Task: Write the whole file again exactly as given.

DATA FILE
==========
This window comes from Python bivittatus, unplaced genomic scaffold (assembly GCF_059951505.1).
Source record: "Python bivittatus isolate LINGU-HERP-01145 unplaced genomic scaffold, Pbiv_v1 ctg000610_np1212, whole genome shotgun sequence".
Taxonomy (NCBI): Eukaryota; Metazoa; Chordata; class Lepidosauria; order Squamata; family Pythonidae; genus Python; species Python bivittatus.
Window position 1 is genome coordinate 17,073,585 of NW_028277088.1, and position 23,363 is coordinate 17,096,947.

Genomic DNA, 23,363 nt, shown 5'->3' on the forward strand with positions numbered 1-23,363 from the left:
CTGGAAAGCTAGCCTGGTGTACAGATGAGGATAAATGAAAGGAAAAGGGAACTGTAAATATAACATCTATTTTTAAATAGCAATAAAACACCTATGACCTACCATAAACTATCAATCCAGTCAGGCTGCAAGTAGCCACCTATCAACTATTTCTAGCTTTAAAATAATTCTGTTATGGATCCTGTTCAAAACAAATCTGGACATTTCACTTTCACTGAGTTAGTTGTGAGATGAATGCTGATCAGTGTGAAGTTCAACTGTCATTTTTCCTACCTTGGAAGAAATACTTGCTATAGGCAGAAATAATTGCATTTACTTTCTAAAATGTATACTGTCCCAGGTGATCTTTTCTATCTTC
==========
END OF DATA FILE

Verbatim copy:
This window comes from Python bivittatus, unplaced genomic scaffold (assembly GCF_059951505.1).
Source record: "Python bivittatus isolate LINGU-HERP-01145 unplaced genomic scaffold, Pbiv_v1 ctg000610_np1212, whole genome shotgun sequence".
Taxonomy (NCBI): Eukaryota; Metazoa; Chordata; class Lepidosauria; order Squamata; family Pythonidae; genus Python; species Python bivittatus.
Window position 1 is genome coordinate 17,073,585 of NW_028277088.1, and position 23,363 is coordinate 17,096,947.

Genomic DNA, 23,363 nt, shown 5'->3' on the forward strand with positions numbered 1-23,363 from the left:
CTGGAAAGCTAGCCTGGTGTACAGATGAGGATAAATGAAAGGAAAAGGGAACTGTAAATATAACATCTATTTTTAAATAGCAATAAAACACCTATGACCTACCATAAACTATCAATCCAGTCAGGCTGCAAGTAGCCACCTATCAACTATTTCTAGCTTTAAAATAATTCTGTTATGGATCCTGTTCAAAACAAATCTGGACATTTCACTTTCACTGAGTTAGTTGTGAGATGAATGCTGATCAGTGTGAAGTTCAACTGTCATTTTTCCTACCTTGGAAGAAATACTTGCTATAGGCAGAAATAATTGCATTTACTTTCTAAAATGTATACTGTCCCAGGTGATCTTTTCTATCTTC